# 3) anything occured between 0 and any times, started with "
# we take the resulting whole and strip 1 and 3 out.
# from:   PRETTY_NAME="Fedora 31 (Workstation Edition)"
# we get: Fedora 31 (Workstation Edition)
# to insert in our entry's title
	cat /etc/os-release |\
	grep -i pretty_name |\
	sed 's@\(.*"\)\(.*\)\(".*\)@\2@'`;

# this is used for some reason with distro-provided entries.
machine_id=`cat /etc/machine-id`

# this is a name for a file that will be created
# in /boot/loader/entries to store our settings

# this is a cleanup part; When we'll delete an kernel.* package,
# the file matching this kernel will be deleted from /boot/loader/entries
# dnf plugin will pass -del argument to this script at every kernel deletion / downgrade
[[ ${1} == "-del" ]]\
	&& { rm /boot/loader/entries/${file_BLS_name}; exit; }

# our entry contents; double quotes in bash and alike allow us to use variables
s="title ${os_pretty_name} (${our_feature}-${our_NEVRA})\n"

# += means "append" here; \n can be converted to newline char
s+="version ${our_NEVRA}\n"
s+="linux /vmlinuz-${our_NEVRA}\n"
s+="initrd /initramfs-${our_NEVRA}.img\n"

# \$ -- backslash prevents interpretation of $ sign as variable sign.
# we need to leave it as it is in BLS entry file
s+="options \$kernelopts ${cmd_line}\n"
s+="grub_users \$grub_users\n"

# was in distro-provided file
s+="grub_arg --unrestricted\n"
s+="grub_class kernel"

# -e flag converts \n to newline characters.
# > overwrites file (or creates one) with new contents.
echo -e ${s} > /boot/loader/entries/${file_BLS_name}
# grant this file rights to be executed
chmod u+x /boot/loader/entries/

Step 3: create an .action file

Warning: each statement should be on 1 (one) line! No \ (mirror) or such!

kernel.*:in:v=${ver} r=${rel} a=${arch} /boot/loader/entries/
kernel.*:out:v=${ver} r=${rel} a=${arch} /boot/loader/entries/ -del

I think that you should do add a new menu entry in the file /etc/grub.d/40_custom you can copy the original entry from the file /boot/efi/EFI/fedora/grub.cfg you can use simply cat /boot/efi/EFI/fedora/grub.cfg > ~/my_grub.txt and you can copy your entry into the file 40_custom where you would change only the boots parameters and you should after regenerate the grub. with grub2-mkconfing like indicated in wiki fedora.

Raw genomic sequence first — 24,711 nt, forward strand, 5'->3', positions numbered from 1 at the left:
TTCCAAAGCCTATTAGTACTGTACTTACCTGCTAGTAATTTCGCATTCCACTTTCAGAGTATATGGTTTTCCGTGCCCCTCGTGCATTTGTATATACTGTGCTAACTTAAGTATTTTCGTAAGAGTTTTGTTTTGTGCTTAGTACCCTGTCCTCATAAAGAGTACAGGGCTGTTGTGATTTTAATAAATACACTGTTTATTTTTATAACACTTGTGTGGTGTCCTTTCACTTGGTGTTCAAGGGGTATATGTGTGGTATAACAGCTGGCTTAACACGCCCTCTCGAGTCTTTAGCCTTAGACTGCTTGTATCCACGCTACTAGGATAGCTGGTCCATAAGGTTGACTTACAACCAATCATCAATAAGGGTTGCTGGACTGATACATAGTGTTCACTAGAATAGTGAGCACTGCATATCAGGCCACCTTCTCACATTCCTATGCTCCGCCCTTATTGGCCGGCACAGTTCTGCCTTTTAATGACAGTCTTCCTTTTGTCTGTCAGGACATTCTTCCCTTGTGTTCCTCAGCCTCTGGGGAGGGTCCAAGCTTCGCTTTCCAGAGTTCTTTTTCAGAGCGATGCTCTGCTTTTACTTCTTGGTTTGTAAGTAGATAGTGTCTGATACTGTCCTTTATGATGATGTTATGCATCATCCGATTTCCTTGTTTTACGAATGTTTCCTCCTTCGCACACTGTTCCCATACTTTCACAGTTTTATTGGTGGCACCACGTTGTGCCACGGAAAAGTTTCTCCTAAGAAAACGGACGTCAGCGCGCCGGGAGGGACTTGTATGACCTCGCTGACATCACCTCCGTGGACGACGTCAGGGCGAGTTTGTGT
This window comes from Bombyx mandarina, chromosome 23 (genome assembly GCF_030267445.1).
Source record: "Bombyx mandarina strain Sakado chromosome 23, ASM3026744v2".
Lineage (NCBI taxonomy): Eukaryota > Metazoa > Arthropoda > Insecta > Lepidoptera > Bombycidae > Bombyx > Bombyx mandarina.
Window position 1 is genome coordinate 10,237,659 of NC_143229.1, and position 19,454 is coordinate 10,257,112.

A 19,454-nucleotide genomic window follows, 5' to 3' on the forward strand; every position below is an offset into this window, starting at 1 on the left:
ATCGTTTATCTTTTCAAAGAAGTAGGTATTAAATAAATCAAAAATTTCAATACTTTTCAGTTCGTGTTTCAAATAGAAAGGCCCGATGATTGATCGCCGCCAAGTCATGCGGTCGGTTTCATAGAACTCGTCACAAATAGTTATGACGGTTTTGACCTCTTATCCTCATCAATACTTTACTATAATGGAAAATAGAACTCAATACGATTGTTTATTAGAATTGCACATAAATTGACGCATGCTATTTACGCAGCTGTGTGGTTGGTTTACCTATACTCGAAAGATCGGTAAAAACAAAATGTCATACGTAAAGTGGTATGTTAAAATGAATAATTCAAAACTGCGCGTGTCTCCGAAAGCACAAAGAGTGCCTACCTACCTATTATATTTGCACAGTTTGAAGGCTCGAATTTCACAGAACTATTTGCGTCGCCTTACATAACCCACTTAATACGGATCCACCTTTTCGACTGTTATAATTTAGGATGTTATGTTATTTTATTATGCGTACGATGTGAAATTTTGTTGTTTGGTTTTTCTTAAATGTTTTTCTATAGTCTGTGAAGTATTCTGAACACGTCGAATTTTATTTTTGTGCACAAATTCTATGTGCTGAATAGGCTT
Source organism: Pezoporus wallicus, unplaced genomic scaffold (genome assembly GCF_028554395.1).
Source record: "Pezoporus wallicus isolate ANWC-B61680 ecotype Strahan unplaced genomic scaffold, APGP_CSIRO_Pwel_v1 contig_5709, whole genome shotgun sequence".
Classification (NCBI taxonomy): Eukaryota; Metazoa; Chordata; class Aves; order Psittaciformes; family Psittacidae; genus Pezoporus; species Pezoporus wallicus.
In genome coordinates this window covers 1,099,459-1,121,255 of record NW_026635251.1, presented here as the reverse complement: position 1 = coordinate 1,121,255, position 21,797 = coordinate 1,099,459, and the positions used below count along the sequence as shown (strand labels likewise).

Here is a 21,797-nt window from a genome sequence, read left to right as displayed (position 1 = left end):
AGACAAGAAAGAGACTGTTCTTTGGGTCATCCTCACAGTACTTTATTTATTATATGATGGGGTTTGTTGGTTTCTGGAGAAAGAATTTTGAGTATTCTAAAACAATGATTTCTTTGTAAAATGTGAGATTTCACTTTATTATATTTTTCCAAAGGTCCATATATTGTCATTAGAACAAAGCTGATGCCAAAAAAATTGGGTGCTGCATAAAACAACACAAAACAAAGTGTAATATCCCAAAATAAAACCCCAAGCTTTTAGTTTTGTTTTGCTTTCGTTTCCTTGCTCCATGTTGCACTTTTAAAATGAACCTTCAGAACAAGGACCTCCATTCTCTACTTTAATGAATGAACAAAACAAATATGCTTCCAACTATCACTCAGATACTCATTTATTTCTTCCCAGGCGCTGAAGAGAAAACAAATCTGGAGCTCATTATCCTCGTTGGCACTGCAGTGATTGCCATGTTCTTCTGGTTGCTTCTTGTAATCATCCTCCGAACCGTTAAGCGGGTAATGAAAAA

Your problem is how your parameter are expressed because they are referenced to a blacklist file what should be generate as i.e. etc/modprobe.d/blacklist.conf but when you will try regenerate your initramfs both nouveau and nvidia will be place in the blacklist. I think you should in place use directly as parameter nvidia.modeset=0 nvidia-drm.modeset=0 and so On and it should be the same to nouveau using the modeset=1 or 0

The explain about create menu entries and all that i did comment can be find here:

You don’t should try it directly first try it in a virtual machine because there sure is something in your boot parameters that is not going to work exactly like you think because the motive of the initramfs and the reference to a blacklist.conf, you should check fix the modeset=1 or 0 to the module.


Hello @revolucion09,
Have you reviewed this manual (the F31 Sys Admin guide) which details how to do just that with Grubby and Grub2.

I’m sorry: How TS can ensure with this manual that every time the Kernel get updated, there will be 2 options-clones, automatically added ones, which difference will be only cmdline args?

Not even mentioning the fact, that BLS is the modern default in Fedora.  The GRUB entries are legacy.

BLS is merely a specification, not a boot loader. On a UEFI system, personally I would be looking at using systemd-boot instead of Grub2, since BLS on UEFI is much simpler than BLS on SMB BIOS. As for automatically updating, the update will keep current system arg’s/karg’s, that is of the currently booted kernel, in order to keep the second option menu entry, the number of grub menu entries retained needs to be changed in /etc/grub.d/‘appropriate script’, as well it should be set to be default always. On your Fedora install there is also a very detailed Grub2 manual (file:///usr/share/doc/grub2-common/). AFAIK, if you want to keep custom settings, and this seems to be NVidia related in this case, make them to your default boot selection so at update time, the settings remain intact.
In any case, reading the related documentation cannot hurt, and will likely help. Grub2 is here for awhile I am sure, so embrace it.

Look… post #8.

How to achieve the same with this manual?  Show it off, please.

The needed result (configured once, and automatically achieved forever):

menu A: `linux vm-5.4.14_or_any_other def-options`
menu B: `linux vm-5.4.14_or_any_other def-options + additional_ones`